Sunday, 30 June 2013

Malawi Butterflies - Sunday Stamps

As I have just  acquired another two Malawi butterflies were a natural selection when we had a free choice for Viridian's Sunday Stamps this week.

Malawi - Protect Nature - Butterflies



Apparently there are 14 stamps in this set; one such set was recently sold on eBay - but I don't get involved there.

To see others' choices flit over to Sunday-stamps-127.

Saturday, 29 June 2013

More Kirklevington Scarecows

There was one pair of scarecrows that just have to be seen from different angles to see what they are about.

For those of you who feel nostalgic I hope you remember the UK TV series "Last of the Summer Wine" because I have christened them:
Howard and Marina
You may wonder why they need the map book on Howard's handlebars when all they need to do is use their eyes and read what it says on the  - 

Signpost
Mind you this girl might need some directions to help get back on both legs.
Windswept Sally
My final group today know how to make themselves comfortable and have decided:
There is no place like home.

This is the third set of scarecrows that I have shown. There is one more to come (on Monday). Afterwards you need to have chosen the one from the four posts which you think won the Kirkfest Scarecrow Competition.




Friday, 28 June 2013

Spooky Wookey Hole - Sepia Saturday

Not being much of a caveman my heart sank when I saw the Wombeyan cave shot chosen as this week's feature.
However the local flea market came to my rescue when I found this postcard.
Solomon's Temple, Gough's Cave, Cheddar Gorge

Cheddar Gorge in Somerset is famous for its caves; it's a spectacular place to visit and is a favourite for those hardy souls who spend their time rock climbing 

Rift Cave
There can’t be much doubt how that cave’s name came about.

A number of the caves have great shows of stalactites and stalagmites.

Cox's Cave showing stalactites and stalagmites

Some 40,000 years ago the inhabitants were said to have practised cannibalism, yet 200 years ago the Gorge was little known and the track to it had been abandoned following tales of ghostly attacks by beings from the hillside.

Modern ghost busters who spent the night at Cox's Mill nearby reported light anomalies, a sudden feeling of sickness and a face that appeared from the wood panelling around the fireplace.

However if it’s spooks you want, then the place to be in Somerset is undoubted the caves at Wookey Hole.

Wookey Hole Cave and underground river
Human remains, pottery and crude jewellery have provided evidence that the caves were inhabited by Stone Age hunters. 



The caves have been formed by millions of years of erosion by the River Axe. Many stalactites and stalagmites have been left behind. One large stalagmite is said to be the Witch of Wookey, turned to stone for her evil deeds.

The Witch of Wookey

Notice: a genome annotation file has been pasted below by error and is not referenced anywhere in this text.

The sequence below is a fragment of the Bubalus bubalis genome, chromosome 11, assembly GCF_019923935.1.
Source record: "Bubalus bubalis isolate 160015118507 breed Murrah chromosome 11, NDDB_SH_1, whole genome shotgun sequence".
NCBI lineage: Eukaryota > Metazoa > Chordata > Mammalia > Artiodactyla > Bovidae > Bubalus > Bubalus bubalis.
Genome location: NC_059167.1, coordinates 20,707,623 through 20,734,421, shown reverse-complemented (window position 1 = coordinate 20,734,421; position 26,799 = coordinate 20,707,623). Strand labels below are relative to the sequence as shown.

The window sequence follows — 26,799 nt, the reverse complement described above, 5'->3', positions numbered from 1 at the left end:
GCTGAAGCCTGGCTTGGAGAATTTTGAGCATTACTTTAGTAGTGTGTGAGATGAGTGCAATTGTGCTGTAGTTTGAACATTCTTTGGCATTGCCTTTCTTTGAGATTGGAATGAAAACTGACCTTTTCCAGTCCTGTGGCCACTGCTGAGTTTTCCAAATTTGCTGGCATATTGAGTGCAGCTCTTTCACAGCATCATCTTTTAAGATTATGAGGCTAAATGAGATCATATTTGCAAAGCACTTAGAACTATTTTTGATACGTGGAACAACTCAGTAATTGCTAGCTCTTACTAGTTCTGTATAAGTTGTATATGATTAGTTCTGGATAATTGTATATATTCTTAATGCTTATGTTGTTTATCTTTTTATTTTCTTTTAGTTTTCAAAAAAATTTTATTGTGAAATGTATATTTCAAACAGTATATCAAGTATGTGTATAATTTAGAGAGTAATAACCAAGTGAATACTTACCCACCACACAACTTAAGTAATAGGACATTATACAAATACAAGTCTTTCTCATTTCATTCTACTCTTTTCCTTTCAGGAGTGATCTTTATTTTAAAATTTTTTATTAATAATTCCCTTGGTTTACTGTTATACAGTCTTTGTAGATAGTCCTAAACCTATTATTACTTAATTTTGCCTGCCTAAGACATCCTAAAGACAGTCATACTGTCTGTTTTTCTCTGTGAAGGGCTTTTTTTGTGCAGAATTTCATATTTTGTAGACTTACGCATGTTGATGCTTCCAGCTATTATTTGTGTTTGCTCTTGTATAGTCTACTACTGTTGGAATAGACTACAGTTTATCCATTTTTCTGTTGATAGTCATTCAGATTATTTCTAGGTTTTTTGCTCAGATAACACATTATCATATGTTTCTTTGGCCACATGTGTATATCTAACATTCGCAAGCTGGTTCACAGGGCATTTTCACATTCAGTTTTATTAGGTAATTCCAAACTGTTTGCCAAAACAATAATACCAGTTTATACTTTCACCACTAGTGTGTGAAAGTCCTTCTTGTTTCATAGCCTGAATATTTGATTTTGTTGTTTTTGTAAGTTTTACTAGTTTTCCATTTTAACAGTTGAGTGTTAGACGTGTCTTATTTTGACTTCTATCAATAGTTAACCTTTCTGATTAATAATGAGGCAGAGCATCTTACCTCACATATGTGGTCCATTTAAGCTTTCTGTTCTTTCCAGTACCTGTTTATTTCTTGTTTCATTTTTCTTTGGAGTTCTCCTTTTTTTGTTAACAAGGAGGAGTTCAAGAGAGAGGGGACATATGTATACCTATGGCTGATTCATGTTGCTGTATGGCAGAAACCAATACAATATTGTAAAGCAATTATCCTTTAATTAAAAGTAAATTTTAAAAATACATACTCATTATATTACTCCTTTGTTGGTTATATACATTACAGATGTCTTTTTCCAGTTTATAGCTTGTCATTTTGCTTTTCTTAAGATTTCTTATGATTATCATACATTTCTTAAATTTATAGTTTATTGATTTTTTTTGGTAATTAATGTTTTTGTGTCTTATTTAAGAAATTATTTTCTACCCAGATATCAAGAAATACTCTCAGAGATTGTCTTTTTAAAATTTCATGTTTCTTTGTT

Supposedly, the witch lived in the caves with a goat and its kid as her familiars; crossed in love she cast spells on the Wookey villagers. A monk sent to the cave by the Abbot of Glastonbury sprinkled her with holy water. She turned to stone where she stands today on the bank of the Axe in Wookey’s Great Cave.

In 1912 excavations in the caves discovered the bones of a Romano-British woman with, nearby, the bones of a goat and kid, a comb, a dagger and a round stalagmite like a witch’s crystal ball. The relics are on show in the Wells and Mendip Museum.

Skeleton labelled the Witch of Wookey (Wells and Mendip Museum
My trips underground have been restricted to the Tube and to old copper mines at Alderley Edge in Cheshire – not haunted, I’m pleased to say.


If you fancy yourself as a speleologist then cross over and follow the links at Sepia-saturday-183.

Photo Attributions:
  • Rift Cave - Nov 1967 by John Reston - Geograph Project Collection, CC BY-SA 2,0
  • Cox's Cave - Oct 2008 by Throwawayhack - CC BY-SA 3,0
  • Wookey Hole Cave - April 2012 by Becks - CC BY 2.0
  • Wookey Map and the Witch of Wookey - freepages-folklore. ancestry.com
  • Skeleton in Wells and Mendip Museum - June 2013 by Rodw - CC BY-SA 3.0

Thursday, 27 June 2013

Scarecrows in the Kirkfest Competition

Here are some more entries in the Kirklevington scarecrow competition. I have had to make up titles for one or two.

Those were the days!
However these are a different pair.

(No caption needed)

Then there is a chap who would make a great sweetheart.

Bertie Bassett
Perhaps he would get together with the girl on the beach by bribing her with Liquorice Allsorts.

Aloha
I hope you remember which one you like best so that you can see if you picked the winner when I have shown them all.



Shiny and New - Thematic Photography

I thought I might have to miss this week until I remembered that the local petrol station had recently had a make-over and still looks shiny and new. It's at the Select Shop there that I buy my daily paper.
Petrol Pumps, Yarm Crossroads Garage
It was only after I took this shot that the price of unleaded petrol was new that day, down one pence to 131.9p per litre.

Even the newly relaid forecourt is remarkably pristine.
Petrol Station Forecourt
I even found out that the station had just been granted a licence to sell beer in the shop. So much for discouraging drivers to drink.

To see what shiny new things have inspired others just cross over to Carmi's thematic-photographic-249,

Wednesday, 26 June 2013

KirkFest Scarecrows

In the North Yorkshire village of Kirklevington it's KirkFest Week

KirkFest Banner on Village Hall
If you could read the dates you would know that the event runs from 22 - 30 June, i.e., nine days in all. A number of different events are to be held ending with a 'Kirklevington's Got Talent' competition in the school.

The first event of the week held last Saturday (22 June) was a scarecrow competition where entrants were asked to display scarecrows in their gardens for everyone to admire. Twenty-five residents entered.

Walking the Dog
I hope you noticed the black 'poo' bag in his hand. This is the dog that lives at the house involved, I have written about her before in my series on North Yorkshire Village dogs here
Pippa (The Cockerpoo)
I succeeded in photographing several of the scarecrows; I will included these in a series of  different posts. 

One house had two different ones on show;